Apple co-founder Steve Wozniak says the NSW government would face an “almost impossible” task in securing financial data if a plan to allow people to use debit and credit cards on public transport goes ahead.
Transport Minister Andrew Constance on Monday committed to the trial of using financial cards to tap on and off the transport system next year.
Mr Wozniak says financial security breaches are a “horrible problem” worldwide.
“It’s almost impossible to guarantee a system is perfectly secure in any sense,” he said at a joint press conference with Mr Constance at the Future Transport Summit in Sydney.
“There’s flaws in it (every system) because it’s software written by humans and the software is so huge and levelled.”
The government’s payment plan also raises questions about how data would be used.
Mr Wozniak says the government probably has similar data already and that people had begun to accept privacy trade-offs in their daily lives.
He says groups that gather data should give privacy guarantees but doubted that would happen.
“I don’t think you’re going to have big statements, ‘your data is totally protected’ (on public transport),” he said.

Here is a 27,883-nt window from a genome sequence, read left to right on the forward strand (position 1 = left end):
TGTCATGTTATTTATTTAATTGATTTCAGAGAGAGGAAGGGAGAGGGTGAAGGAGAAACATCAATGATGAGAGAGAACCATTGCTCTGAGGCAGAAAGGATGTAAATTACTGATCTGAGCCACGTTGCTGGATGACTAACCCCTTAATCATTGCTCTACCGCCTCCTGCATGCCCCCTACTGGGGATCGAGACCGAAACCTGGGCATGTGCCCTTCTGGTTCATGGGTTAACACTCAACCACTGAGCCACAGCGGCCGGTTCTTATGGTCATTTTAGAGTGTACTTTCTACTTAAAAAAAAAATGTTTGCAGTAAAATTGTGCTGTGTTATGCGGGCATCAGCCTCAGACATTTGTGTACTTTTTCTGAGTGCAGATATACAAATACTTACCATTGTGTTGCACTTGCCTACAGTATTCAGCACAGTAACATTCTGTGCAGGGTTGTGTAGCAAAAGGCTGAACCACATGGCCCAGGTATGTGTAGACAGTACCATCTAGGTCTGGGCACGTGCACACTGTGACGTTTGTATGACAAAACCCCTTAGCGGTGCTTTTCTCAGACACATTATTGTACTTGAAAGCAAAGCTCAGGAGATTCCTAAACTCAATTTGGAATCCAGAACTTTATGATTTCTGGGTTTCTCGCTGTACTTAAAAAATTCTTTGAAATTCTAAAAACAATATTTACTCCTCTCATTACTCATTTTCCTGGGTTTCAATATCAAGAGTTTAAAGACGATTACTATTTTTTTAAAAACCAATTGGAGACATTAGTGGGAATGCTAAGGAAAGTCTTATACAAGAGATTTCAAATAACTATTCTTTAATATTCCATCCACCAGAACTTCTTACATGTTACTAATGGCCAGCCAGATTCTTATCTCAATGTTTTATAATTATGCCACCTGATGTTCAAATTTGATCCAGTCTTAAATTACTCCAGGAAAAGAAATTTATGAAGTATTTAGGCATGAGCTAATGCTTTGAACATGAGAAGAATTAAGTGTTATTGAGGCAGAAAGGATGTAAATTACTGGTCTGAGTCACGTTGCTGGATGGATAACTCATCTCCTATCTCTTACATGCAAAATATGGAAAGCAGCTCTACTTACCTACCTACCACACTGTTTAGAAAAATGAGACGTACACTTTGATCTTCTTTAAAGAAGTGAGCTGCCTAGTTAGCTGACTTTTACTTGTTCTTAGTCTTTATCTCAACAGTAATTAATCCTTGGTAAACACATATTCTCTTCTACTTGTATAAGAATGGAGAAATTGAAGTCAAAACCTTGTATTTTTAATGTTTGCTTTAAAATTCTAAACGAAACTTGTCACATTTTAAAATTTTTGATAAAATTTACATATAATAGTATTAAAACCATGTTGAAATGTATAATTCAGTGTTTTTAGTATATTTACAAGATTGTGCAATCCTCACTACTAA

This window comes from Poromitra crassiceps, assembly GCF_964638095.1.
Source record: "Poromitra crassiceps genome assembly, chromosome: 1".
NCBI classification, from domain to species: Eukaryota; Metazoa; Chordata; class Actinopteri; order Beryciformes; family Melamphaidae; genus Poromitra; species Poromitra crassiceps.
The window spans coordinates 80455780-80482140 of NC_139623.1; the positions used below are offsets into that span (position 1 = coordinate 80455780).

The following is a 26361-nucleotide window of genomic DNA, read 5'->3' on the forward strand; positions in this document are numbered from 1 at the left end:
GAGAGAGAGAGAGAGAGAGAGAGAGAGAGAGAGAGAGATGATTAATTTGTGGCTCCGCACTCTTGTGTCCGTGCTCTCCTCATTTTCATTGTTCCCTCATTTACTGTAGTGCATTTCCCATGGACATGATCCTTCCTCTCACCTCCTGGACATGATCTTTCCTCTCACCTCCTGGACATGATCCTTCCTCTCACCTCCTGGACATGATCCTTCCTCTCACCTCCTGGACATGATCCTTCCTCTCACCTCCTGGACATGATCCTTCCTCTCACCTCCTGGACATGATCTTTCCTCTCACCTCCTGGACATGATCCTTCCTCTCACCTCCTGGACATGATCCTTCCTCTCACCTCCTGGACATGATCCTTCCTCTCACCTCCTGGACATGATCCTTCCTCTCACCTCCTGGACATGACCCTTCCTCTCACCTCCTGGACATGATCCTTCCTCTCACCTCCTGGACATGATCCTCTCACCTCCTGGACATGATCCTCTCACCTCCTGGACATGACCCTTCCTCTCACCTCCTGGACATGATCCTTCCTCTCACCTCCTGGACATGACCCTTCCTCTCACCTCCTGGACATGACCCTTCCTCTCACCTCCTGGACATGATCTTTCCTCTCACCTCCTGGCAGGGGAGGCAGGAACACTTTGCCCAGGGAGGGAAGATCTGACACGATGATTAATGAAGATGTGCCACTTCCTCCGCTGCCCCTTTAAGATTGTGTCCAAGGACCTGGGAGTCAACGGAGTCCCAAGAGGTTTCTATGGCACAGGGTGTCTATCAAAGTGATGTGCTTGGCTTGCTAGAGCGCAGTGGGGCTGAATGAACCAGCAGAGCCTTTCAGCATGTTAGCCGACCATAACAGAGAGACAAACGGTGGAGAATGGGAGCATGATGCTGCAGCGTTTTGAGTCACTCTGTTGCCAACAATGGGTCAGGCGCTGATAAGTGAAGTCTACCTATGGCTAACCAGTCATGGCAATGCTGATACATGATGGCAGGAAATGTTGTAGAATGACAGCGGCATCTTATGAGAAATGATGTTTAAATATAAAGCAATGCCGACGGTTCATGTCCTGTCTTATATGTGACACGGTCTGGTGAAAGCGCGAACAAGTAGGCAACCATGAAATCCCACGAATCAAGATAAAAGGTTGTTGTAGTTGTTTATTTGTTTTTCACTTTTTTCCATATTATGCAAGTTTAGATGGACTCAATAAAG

Mr Constance said Opal card data had helped plan the integration of the South West Rail Link into the broader network and would play an important role in future projects.
He said the government would work on safety with financial institutions before rolling out its bank card trial.
“We have across the retail sector now, the ability to swipe your credit card at the counter,” he said.
“What we’re about is making sure that in dealing with the financial institutions we ensure those safeguards are in place.”
Mr Constance says he expects the plan to become a reality following the trial, with a similar system already in place in London.